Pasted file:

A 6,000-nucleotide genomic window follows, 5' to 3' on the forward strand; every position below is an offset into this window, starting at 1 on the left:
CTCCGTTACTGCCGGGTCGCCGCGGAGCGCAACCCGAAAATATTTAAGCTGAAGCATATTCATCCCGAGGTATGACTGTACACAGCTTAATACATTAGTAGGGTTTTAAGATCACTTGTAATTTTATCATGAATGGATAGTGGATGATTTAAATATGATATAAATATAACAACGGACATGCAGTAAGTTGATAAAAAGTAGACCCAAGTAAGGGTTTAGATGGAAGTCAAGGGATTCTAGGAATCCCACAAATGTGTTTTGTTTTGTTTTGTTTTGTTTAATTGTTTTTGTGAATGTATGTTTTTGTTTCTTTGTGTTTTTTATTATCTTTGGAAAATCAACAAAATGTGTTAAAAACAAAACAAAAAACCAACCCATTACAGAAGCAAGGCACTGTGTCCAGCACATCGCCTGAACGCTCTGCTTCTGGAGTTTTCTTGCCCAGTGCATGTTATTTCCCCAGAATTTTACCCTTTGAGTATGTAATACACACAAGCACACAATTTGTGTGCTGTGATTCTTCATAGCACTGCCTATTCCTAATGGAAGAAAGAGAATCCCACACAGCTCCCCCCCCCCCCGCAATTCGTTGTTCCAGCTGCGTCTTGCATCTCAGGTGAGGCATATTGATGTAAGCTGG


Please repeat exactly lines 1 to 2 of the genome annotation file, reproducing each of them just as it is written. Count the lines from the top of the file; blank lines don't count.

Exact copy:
A 6,000-nucleotide genomic window follows, 5' to 3' on the forward strand; every position below is an offset into this window, starting at 1 on the left:
CTCCGTTACTGCCGGGTCGCCGCGGAGCGCAACCCGAAAATATTTAAGCTGAAGCATATTCATCCCGAGGTATGACTGTACACAGCTTAATACATTAGTAGGGTTTTAAGATCACTTGTAATTTTATCATGAATGGATAGTGGATGATTTAAATATGATATAAATATAACAACGGACATGCAGTAAGTTGATAAAAAGTAGACCCAAGTAAGGGTTTAGATGGAAGTCAAGGGATTCTAGGAATCCCACAAATGTGTTTTGTTTTGTTTTGTTTTGTTTAATTGTTTTTGTGAATGTATGTTTTTGTTTCTTTGTGTTTTTTATTATCTTTGGAAAATCAACAAAATGTGTTAAAAACAAAACAAAAAACCAACCCATTACAGAAGCAAGGCACTGTGTCCAGCACATCGCCTGAACGCTCTGCTTCTGGAGTTTTCTTGCCCAGTGCATGTTATTTCCCCAGAATTTTACCCTTTGAGTATGTAATACACACAAGCACACAATTTGTGTGCTGTGATTCTTCATAGCACTGCCTATTCCTAATGGAAGAAAGAGAATCCCACACAGCTCCCCCCCCCCCCGCAATTCGTTGTTCCAGCTGCGTCTTGCATCTCAGGTGAGGCATATTGATGTAAGCTGG